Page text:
Okay, Agujetas was for real. In fact, I had heard that same babbling, practically verbatim, several times in Spain after missing one of El Chocolate's psychic transports. Again, it was the raving of an ordinarily blasé aficionado who knew the art cold, and who couldn't be snookered by even the finest counterfeit.

Agujetas did his three shows. Again, the dancing of Tibulina was impressive. The austerity and dignity of her bearing offered an interesting contrast to the broader and more theatrical work of a couple known as Edo and Azucena, whose performance was striking and warmly received. Fans of the flamenco dance left after the last show, while a few people who had somehow acquired a taste for the cante stuck it out.

Then Agujetas came out and sang, if that's the word. It's more like a well-modulated primal scream - an exquisitely controlled shriek of anguish and despair. I have heard it described as inhuman, and it does have a sheer animal quality to it; at the same time, it is the most human sound I have ever heard. It demands the breath control of an opera singer, the lung power of a tuba player, the stamina of a boxer - but you don't notice this while it is happening. You notice instead that direct human contact has been made, that someone has opened a new channel to your mind at terrible risk to himself.

Everything that a person learns to hide is suddenly laid out in patterns of sound. I don't know what is really going on when these barriers break and cante jondo emerges. It seems to involve possession. Like a Holy Roller speaking in tongues, a Gypsy in the throes of an attack of duende (a world which literally means ghost) appears to give voice to something beyond himself. He seems to be speaking for his people - for all the Gypsies who uprooted themselves and began their ceaseless migration to no special place, who endured centuries of persecution in Spain as elsewhere, and never wavered in their belief that the Gypsy way is the right way.

The cante jondo singer does not attempt an artistically creative act in any normal sense. Instead, he seems to suddenly start functioning as a human receiver/transmitter, establishing some sort of communicative link between our reality and something else. The echoes of a vast racial tragedy resonate through the songs, whose separate and unconnected verses function as a testament and a warning distilled from a distant memory. There are the bleak and barren martinetes, the earliest form of deep song:

Los geres por las esquinas
Con velones y faro
En voz arta se desian
"marrarlo, qu'es calorro"

(The horsemen on the corners
with lights and torces
shouted
"Kill him! He's Gypsy")

There are the siguiriyas, speaking of death and destiny with a strangely defiant resignation that borders on insanity - itself a distinct occupational hazard among the form's great interpreters:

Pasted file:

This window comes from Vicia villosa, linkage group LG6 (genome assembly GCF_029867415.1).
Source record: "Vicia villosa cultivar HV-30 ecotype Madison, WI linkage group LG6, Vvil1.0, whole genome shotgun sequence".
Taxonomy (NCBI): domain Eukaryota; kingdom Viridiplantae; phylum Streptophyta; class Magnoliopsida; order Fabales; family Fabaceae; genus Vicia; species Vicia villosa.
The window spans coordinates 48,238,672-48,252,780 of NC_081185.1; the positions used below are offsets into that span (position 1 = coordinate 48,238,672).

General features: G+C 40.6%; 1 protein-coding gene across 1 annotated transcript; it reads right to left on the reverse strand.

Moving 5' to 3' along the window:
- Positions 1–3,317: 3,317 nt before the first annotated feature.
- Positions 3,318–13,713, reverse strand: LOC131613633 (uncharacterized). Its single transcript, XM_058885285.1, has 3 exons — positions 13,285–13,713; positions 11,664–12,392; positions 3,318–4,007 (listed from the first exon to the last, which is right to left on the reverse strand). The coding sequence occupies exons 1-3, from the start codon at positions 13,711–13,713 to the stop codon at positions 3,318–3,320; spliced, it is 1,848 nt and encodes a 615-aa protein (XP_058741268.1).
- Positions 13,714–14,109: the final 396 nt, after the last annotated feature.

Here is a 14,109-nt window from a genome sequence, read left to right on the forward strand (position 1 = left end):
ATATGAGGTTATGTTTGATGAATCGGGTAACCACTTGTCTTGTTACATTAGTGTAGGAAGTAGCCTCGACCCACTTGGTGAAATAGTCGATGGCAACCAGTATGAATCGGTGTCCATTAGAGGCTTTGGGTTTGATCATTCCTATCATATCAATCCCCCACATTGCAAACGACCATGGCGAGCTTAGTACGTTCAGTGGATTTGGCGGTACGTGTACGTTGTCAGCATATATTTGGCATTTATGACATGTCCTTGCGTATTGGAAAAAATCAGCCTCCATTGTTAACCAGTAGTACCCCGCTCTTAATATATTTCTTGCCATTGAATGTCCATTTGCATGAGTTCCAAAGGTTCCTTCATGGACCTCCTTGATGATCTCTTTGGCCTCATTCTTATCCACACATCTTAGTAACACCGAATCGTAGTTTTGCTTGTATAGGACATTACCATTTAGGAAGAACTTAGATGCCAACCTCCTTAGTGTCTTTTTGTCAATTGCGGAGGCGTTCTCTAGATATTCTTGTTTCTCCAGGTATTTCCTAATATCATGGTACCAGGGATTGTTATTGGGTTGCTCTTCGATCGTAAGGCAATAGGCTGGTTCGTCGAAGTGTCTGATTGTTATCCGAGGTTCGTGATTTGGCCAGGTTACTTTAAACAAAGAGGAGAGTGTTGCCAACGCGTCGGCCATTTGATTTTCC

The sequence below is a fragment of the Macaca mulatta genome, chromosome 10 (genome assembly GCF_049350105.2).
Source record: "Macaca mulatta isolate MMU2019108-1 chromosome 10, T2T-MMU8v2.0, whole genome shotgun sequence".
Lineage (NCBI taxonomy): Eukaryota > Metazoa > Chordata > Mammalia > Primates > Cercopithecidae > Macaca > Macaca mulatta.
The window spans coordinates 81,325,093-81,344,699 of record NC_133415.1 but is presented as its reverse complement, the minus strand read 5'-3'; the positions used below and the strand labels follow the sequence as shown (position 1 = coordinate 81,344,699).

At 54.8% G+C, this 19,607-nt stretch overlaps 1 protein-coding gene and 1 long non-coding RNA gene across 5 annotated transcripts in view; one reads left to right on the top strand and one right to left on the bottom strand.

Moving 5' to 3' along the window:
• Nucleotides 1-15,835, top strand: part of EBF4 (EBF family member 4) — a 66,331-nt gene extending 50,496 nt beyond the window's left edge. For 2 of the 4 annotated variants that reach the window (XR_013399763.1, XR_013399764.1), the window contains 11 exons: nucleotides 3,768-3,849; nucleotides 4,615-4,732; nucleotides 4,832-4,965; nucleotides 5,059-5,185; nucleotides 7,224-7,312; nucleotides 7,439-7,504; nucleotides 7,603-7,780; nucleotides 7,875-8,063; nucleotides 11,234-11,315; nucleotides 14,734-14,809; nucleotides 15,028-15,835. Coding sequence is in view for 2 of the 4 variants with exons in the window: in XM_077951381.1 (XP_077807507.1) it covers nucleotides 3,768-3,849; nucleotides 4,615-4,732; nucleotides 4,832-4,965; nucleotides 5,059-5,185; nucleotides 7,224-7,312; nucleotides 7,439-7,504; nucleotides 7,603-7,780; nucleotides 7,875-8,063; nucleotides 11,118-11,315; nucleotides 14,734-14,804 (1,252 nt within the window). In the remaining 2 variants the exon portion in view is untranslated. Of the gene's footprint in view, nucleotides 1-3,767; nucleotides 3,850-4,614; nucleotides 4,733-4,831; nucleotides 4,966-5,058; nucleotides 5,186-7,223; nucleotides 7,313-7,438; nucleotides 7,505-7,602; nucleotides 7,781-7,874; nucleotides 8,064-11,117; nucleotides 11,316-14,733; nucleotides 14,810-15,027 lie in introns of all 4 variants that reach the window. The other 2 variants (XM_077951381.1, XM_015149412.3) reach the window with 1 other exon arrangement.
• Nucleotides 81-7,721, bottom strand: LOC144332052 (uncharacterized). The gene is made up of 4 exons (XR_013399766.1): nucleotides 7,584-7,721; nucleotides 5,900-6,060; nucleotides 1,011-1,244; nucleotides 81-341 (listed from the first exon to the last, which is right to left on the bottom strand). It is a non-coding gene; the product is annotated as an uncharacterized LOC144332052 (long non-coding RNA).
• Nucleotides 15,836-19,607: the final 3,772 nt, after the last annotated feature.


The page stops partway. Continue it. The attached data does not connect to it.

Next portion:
Que desgracia yo tengo
Mare en el andar
Como los pasos que palante daba
Se me van atras

(What misfortune I have
mother, even as I walk;
the steps I take forward
carry me backward.)

Finally, the solea - a later form that took shape after the worst epoch of persecution had abated and which left enough emotional headroom to consider Gypsy love:

Hay lenguas en esta calle
Que te cortan un vestio
Como tijeras de sastre.

(There are tongues on this street
that could cut you a suit
like a tailor's scissors.)

Agujetas came across. He delivered. He melded with the music. Fused with the cante jondo. Like all great Gypsy artists - bullfighters like Cagancho and El Gallo, dancers like El Farruco and La Malena, guitarists like Melchor de Marchena and Diego del Gastor - Agujetas had made the transition to another lever. He had shed the successive layers of his personality in order to become host to something else.

I strongly suspect that this is the first time such music has ever been generated in New York. The occasional fine singers who have previously passed through were evidently overcome by culture shock, since there are not even rumors of such an occurrence here before.

But it is happening now. New York's two dozen or so aficionados of hard-core, down-home, flat-out, low-down funky flamenco song - freaks who've had to settle for nothing but crowd-pleasing approximations of flamenco until now - are soaking up Agujetas's incandescent music.

This strange and disturbing ethnic survival is in no danger of attracting a broad following, of course. But people who love the music of Robert Johnson, Blind Willie McTell and America's other great blues singers, not to mention those who are looking for the inspiration behind much of Garcia Lorca's haunting and luminous poetry, would be well advised to listen to Agujetas.

His song can be unorthodox, and some knowledgeable people are disturbed by the liberties he takes in the ligature, the way he ties his tremendously extended vocal lines together. He is not an encyclopedic singer, and his limited repertoire plus a certain cockiness bordering on arrogance guarantee him all the enemies he will ever need.
But despite these issues, he is still the only singer of our time to be measured against Garcia Lorca's idol, the legendary Manuel Torre.

Agujetas is still a young man. When he sings, you can measure his age in centuries.




Journalist Brook Zern, who has written about flamenco in The New York Times, Guitar Review and many other American and Spanish publications, is a guitar aficionado dividing his time between New York and Andalusia. He is the director of the Flamenco Center USA, and frequently speaks about the art on radio programs and at cultural conferences, music festivals and universities.

All written material included in this site is
Copyright © 1976 Brook Zern.
All rights reserved.